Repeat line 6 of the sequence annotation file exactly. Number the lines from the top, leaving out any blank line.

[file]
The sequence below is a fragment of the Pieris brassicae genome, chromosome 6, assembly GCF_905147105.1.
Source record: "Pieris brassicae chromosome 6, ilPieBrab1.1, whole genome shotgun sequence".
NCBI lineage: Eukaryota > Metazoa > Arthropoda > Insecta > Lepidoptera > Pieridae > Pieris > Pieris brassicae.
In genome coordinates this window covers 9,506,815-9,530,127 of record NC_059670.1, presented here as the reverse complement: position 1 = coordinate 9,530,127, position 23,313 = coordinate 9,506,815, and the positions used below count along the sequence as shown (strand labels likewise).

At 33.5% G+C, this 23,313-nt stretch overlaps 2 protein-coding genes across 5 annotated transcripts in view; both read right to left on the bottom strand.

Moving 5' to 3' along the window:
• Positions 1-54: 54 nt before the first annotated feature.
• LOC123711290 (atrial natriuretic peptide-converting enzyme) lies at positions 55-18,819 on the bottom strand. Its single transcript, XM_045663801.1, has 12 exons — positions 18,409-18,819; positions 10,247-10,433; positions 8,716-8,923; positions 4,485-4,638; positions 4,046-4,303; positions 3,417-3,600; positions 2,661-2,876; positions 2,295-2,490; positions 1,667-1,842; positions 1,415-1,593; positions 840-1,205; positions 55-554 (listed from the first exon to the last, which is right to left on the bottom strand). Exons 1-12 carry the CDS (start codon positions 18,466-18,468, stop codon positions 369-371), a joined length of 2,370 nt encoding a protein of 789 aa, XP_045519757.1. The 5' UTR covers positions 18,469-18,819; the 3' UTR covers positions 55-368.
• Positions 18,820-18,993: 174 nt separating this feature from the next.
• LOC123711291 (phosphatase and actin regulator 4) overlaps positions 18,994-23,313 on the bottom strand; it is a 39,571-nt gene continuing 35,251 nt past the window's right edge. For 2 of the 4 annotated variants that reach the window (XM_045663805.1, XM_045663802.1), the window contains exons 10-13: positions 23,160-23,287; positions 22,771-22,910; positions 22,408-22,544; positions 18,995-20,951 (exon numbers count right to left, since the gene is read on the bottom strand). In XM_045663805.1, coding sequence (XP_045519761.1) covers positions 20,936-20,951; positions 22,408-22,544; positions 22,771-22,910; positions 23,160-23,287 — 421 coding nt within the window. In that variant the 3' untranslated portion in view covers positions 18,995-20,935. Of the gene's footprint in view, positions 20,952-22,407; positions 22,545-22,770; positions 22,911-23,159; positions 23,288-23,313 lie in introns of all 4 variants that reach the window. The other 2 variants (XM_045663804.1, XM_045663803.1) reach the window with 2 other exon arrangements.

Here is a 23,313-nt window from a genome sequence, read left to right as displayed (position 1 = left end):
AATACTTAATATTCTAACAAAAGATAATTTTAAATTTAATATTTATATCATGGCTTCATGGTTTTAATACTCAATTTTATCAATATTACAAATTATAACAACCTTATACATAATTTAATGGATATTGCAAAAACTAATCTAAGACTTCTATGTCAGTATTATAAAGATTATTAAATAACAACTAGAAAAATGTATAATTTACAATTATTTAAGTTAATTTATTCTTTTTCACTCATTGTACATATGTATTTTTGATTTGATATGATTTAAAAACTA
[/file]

Moving 5' to 3' along the window: